North Carolina Man Awarded a $750,000 Judgment Against His Ex-Wife’s Lover

Joe: 106.7 WIZN. That’s Van Halen with Dreams, heard Steve Miller, and Jet Airline before that. I’m Joe Vega here with you on your Wednesday rockin’ ride home. Earlier, I was talking about this incredible story in North Carolina of a man who awarded a $750,000 judgment against the man who was sleeping with his ex-wife before they were divorced.

It falls under what’s called a homewrecker law that some states have. And I thought it would be a good subject to discuss with my friend Ben Barry from Martin, Harding, & Mazzotti. You can call them at any time at 1-800-LAW-1010 or go online to Ben, hello.

Ben: Joe, how’re you doing?

Joe: So, I brought you on the air, Ben, because I wanted to talk about and get your take on these homewrecker laws.

Ben: Sure. Well, first have no fear, there is not a similar law in Vermont, I should say. There are other things that have…

Joe: The heart rate just went down a little.

Ben: Yeah, don’t worry. Nothing like that in Vermont. Vermont does have a couple of adultery statutes, but they’re largely inapplicable in this particular context. There are some states that have criminal offenses that involve adultery. But in North Carolina, yes, there’s a cause of action for sort of an aggrieved lover or an aggrieved spouse to have a cause of action against the person who their spouse was committing adultery with. In North Carolina, there have been other civil suits of that nature, some with much higher verdicts, actually. So yeah, it happens. They’re also called mother-in-law claims. There is a cause of action.

Joe: Really?

Ben: Yeah, actually in some states, there’s a cause of action for anybody who interferes with a marriage to the extent that the couple breaks up. And so, there are a couple of states where they call them mother-in-laws because if you have, like, a particularly difficult mother-in-law who convinces her daughter to divorce you, you’ve got a claim against the mother-in-law for interfering in the marriage.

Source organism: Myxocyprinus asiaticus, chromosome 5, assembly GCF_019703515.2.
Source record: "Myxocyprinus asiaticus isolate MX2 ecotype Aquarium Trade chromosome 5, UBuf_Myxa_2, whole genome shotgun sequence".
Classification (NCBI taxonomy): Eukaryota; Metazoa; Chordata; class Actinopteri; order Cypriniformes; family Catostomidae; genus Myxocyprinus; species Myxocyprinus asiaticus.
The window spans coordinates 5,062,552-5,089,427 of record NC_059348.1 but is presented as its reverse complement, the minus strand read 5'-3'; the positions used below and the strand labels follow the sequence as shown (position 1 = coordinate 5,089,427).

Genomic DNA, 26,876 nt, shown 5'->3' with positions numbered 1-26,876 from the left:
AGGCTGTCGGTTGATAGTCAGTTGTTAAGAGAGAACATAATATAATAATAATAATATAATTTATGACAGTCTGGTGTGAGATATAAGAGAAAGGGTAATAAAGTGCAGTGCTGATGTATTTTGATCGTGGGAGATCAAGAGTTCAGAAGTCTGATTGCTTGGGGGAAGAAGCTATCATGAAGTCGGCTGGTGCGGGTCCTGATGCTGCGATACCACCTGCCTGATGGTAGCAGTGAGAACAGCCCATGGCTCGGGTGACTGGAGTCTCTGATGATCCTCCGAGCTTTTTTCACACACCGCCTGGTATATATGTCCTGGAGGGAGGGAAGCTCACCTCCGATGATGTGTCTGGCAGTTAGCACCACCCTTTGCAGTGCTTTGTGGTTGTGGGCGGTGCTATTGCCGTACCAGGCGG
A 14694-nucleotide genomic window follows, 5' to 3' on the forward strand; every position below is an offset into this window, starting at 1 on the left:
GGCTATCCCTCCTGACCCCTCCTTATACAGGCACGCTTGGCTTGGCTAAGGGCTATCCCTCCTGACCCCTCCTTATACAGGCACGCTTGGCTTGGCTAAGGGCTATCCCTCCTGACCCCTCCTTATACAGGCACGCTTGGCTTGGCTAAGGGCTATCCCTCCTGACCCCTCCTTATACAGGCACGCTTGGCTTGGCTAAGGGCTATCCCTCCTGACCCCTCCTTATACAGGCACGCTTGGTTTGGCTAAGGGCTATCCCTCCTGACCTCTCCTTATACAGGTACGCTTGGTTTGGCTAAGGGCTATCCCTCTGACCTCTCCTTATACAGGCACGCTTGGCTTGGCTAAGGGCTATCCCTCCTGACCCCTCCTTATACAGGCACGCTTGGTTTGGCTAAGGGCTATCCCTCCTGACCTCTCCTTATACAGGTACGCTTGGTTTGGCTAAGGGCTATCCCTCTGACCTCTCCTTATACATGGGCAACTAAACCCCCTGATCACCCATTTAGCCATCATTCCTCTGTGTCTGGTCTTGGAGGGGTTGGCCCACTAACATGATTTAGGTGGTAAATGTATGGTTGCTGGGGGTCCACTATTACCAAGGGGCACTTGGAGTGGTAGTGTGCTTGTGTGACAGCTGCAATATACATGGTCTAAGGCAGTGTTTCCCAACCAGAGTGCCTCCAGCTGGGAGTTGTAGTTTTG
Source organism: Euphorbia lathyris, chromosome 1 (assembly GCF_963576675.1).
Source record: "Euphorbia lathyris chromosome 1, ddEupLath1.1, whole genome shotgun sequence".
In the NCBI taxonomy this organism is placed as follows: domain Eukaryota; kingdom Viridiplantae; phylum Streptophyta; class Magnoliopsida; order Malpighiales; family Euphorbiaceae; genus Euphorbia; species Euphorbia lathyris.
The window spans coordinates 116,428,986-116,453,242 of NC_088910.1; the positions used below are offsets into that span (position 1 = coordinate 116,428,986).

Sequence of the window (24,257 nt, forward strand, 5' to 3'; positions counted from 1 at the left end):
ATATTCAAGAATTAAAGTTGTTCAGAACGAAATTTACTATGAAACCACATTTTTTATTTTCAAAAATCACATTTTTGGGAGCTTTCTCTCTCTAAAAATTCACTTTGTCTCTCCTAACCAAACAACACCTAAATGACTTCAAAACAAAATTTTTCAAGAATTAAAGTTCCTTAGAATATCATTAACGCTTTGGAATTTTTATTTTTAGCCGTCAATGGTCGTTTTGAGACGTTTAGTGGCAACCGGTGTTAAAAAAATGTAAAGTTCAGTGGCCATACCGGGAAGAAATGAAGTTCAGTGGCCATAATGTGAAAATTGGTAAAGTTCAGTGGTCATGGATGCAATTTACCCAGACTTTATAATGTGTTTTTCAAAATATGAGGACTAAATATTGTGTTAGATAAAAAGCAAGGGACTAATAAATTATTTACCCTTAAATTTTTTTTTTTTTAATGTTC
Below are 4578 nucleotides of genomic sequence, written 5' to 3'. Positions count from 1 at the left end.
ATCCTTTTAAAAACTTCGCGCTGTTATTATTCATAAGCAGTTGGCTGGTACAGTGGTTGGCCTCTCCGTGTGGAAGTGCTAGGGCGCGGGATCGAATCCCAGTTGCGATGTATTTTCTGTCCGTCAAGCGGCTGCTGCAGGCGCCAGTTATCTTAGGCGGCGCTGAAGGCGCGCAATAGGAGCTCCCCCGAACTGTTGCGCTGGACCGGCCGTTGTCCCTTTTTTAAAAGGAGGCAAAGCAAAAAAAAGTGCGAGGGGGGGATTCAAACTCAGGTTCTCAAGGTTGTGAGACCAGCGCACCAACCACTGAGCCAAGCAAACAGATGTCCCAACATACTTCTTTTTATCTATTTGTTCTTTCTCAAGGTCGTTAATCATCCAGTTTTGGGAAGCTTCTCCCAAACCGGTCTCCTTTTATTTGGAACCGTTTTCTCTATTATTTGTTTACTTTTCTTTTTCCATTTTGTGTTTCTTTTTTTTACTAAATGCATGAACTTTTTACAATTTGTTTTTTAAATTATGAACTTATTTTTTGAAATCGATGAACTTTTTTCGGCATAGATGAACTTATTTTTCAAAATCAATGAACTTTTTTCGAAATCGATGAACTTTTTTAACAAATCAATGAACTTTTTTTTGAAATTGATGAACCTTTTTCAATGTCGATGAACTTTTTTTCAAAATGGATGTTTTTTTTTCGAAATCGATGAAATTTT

Joe: I would imagine the burden of proof of these are pretty significant.Because, you know, in this case, I mean basically he had a private eye follow his wife around, and he caught them red-handed. So it was pretty easy for him to prove that she was having an affair. But I would imagine, in a lot of these cases, the burden of proof would be pretty difficult.

Ben: Well, it depends. I mean in the civil suit the burden of proof is different than beyond a reasonable doubt in a criminal case. And usually, a criminal conviction cannot be used in these… adultery statutes cannot be used in the civil case but notwithstanding that particular aspect, usually, it’s a preponderance of the evidence. And so, you just have to have the jury or the judge believe that there’s 51% in your favor.

Joe: So just so we’re clear though. Vermont and New York don’t have these laws?

Ben: Vermont and New York do not have these laws. However, there is a criminal statute on the books in Vermont for…or in New York. I’m sorry. For adultery.

Joe: Wow.

Ben: In Massachusetts as well.

Joe: Did not know that.

Ben: There is a law in the books in Vermont as well, but it has not been used or enforced against two adults who are married and involved in an affair. It’s usually been used in a different context to prevent, actually, family members from having relationships because they’re prohibited from being married, to begin with.

Joe: All right. Well, thanks for the clarification, Ben. Ben Barry from Martin, Harding, & Mazzotti.

Ben: Thank you, Joe.

Joe: Again, you can call Ben at any time at 1-800-LAW-1010 or go online to Mel Allen taking over from here. He’s got music from Metallica and Joan Jett next